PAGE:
The original farmhouse has a community kitchen that includes three stoves, two refrigerators, a big table, cupboards for dry food storage, dishes and such, and a cleanup area. Guests write their names on food packaging to avoid confusion. Interesting to see what various meals are put together by the multi-cultural collection of cooks.
And if you don’t feel like cooking signup for breakfast or dinner at reception. Meals vary depending on who’s cooking. Served buffet style choices always include vegetarian and meat-eater options. I was impressed and often returned for seconds. Plus a neighbor employed as the night man brought home-made desert. Hot water, coffee, tea and farm fresh milk are available all day. What could be better than good food and good company?
The Night Owl Bar offers a variety of beverages for those hanging out over diverse conversations in many different languages as travelers share their stories.
Plus just down the road the local dairy sells fresh milk—bring your own container—and hand-crafted cheeses plus home-made jams, fresh bread, cake, rusks and frozen meat and pies. I had a toasted pesto, cheese and tomato sandwich which I’m now duplicating at home. And several times I treated myself to their milkshakes.
Wild Spirit even offers laundry services.
Wild Spirit Backpackers Lodge provides a great base for many nearby experiences and shopping in The Crags. I posted a few places planned to visit and filled the little rental car with travelers who weren’t driving.
Monkeyland offers sanctuary and rehabilitation for multi-species of primates. Not my most comfortable tour between the mosquitos—only place I experienced them in all of South Africa—and the limited habitat.
Birds of Eden allows self-guide in a giant natural-habitat aviary with multi-level boardwalks and trails plus scattered benches that I wish I’d had more time to enjoy.
Tenikwa Wildlife Awareness Centre accepts injured or abandoned wild animals not displaying the animals under rehabilitation. Although humbling to be in the close presence of African wild cats with competent guides this tour proved to be a little too Hollywood for me.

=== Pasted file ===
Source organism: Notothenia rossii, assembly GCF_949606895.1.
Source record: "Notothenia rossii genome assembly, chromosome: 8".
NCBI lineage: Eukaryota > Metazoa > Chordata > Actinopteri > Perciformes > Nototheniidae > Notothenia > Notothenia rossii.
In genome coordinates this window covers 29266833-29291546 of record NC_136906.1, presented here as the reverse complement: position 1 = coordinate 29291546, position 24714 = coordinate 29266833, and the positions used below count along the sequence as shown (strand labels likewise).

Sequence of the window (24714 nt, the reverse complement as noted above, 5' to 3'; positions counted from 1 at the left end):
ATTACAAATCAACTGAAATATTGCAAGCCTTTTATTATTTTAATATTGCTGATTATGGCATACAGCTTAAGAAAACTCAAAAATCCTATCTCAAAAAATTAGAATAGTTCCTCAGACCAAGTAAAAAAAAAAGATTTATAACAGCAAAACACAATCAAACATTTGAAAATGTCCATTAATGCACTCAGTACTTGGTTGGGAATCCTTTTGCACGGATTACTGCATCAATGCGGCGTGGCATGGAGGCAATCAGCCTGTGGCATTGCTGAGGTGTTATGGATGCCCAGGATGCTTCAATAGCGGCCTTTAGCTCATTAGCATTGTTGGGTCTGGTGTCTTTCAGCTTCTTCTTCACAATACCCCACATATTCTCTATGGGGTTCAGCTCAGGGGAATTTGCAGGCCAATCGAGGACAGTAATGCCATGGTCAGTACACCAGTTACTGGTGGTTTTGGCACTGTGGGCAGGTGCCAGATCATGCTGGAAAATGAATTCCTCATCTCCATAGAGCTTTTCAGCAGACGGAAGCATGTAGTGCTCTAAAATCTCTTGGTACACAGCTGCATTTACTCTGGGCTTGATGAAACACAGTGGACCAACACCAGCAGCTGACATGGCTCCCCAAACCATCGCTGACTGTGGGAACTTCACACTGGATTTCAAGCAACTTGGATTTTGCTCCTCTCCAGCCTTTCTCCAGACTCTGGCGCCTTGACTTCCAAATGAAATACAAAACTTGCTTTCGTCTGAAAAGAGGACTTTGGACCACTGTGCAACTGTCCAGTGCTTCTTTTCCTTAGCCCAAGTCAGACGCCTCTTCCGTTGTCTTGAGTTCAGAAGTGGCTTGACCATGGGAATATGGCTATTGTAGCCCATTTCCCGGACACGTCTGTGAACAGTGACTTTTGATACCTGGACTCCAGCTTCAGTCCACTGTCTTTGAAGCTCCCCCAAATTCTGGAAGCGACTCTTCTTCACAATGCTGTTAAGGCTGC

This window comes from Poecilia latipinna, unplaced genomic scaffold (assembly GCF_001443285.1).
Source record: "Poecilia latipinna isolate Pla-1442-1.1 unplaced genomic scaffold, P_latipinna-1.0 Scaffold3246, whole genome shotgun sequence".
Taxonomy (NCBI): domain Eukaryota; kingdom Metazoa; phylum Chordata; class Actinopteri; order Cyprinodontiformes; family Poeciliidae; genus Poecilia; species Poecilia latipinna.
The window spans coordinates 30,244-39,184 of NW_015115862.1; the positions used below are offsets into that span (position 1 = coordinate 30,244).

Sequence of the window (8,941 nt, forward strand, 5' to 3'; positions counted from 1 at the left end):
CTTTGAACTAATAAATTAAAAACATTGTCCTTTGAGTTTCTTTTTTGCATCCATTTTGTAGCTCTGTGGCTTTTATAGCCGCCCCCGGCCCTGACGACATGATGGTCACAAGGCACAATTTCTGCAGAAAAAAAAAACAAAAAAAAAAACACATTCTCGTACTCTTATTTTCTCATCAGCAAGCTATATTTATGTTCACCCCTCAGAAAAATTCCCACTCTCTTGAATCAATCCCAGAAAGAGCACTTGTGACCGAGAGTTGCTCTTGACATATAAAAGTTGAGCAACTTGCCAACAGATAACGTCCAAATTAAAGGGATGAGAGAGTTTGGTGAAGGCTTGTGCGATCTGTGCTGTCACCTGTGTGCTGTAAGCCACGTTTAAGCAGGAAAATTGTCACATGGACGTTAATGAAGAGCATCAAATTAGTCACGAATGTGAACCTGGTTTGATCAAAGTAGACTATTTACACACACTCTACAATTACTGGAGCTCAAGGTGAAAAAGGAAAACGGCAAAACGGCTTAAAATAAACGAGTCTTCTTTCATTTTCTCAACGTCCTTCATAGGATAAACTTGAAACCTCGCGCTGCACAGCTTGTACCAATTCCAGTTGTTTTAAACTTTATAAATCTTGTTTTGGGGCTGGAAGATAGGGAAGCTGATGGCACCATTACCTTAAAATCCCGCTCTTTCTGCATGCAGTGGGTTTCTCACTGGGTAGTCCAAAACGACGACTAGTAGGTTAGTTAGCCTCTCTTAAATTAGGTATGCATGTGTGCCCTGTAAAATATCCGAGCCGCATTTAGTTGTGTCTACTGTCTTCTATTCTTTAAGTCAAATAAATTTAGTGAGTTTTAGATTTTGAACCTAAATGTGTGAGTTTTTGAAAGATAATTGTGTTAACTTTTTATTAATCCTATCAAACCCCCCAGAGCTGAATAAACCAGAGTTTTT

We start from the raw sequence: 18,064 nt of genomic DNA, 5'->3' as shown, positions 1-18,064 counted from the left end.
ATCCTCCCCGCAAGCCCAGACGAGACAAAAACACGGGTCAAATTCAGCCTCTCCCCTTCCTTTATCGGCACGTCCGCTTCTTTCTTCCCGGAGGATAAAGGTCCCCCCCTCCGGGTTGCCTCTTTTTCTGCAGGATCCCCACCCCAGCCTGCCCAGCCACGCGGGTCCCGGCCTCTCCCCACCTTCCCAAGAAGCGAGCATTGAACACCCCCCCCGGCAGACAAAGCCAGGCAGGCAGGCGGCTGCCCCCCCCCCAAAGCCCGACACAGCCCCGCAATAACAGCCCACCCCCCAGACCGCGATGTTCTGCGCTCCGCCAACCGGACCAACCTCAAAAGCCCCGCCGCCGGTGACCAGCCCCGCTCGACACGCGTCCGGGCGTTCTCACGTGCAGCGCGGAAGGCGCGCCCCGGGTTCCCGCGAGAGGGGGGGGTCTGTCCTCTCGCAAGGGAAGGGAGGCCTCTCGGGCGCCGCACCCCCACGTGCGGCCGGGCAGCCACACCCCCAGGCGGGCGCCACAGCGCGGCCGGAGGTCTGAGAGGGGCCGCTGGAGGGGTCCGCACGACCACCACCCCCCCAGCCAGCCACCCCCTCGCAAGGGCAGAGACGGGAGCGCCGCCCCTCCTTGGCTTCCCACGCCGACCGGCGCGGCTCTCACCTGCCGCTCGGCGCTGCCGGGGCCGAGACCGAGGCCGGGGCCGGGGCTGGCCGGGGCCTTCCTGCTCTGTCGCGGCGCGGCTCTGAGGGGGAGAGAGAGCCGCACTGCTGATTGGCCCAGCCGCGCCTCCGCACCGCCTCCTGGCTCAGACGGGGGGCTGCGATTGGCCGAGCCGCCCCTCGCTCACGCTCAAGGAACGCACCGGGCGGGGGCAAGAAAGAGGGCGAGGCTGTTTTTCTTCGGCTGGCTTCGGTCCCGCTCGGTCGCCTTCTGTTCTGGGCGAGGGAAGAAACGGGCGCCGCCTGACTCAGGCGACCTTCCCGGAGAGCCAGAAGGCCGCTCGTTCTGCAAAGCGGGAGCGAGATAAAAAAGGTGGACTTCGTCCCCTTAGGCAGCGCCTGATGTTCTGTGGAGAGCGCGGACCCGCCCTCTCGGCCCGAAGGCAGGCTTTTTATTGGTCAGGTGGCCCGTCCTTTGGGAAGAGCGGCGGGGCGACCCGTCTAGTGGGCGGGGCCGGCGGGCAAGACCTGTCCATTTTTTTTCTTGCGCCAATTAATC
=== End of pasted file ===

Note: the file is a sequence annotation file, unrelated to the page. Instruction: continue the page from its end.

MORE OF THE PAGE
There’s also a nearby Elephant Sanctuary which I decided to pass on. Although I support rehabilitation for animals and hope the tour fees support these efforts, seeing or even being with them in cages breaks my heart. I much rather enjoy wildlife in the wild.
If you treasure local made I recommend The Mill. I made a beeline for the Mohair Shop and bought socks, a hand-woven queen-size blanket and six skeins of hand-spun mohair to mix with the African silk I bought on my previous visit. If I had more space or more luggage I could have picked out ceramics, sun-dyed textiles, leather products, beads, liquor (OK so I bought some of that) and even furniture. I did pet the goats.
I was perfectly happy just being at Wild Spirit yet my favorite time away was spent with other guests along with an employee and her daughter at the Nature’s Valley Tsitsikamma beach.
We made a deal before I ever left home, exchanging accommodation for writing/blogging/posts/links. I’d emailed with Ola. In fact I’d previously read about someone’s delighted experience staying at Wild Spirit. Now I know why. After staying three days I left to meet Jo in Knysna then backtracked to Tsitsikamma National Park at Storms River and returned to Wild Spirit for two more days. Even the rainy day was wonderful, peaceful and quiet. A fire burned in the common room. People seemed to almost walk on tiptoes. The rain brought blessing.
Wild Spirit is all about the energy, positive, exchanging and peaceful all at the same time. Dogs and cats may welcome you and if you can’t find the reception area to check in just ask anybody you see. Maybe that will be me during my next visit.
Does this look like a place you’d like to stay?
Although Wild Spirit Backpackers Lodge provided my overnight accommodations at no charge I paid for meals and all the opinions in this piece are my own.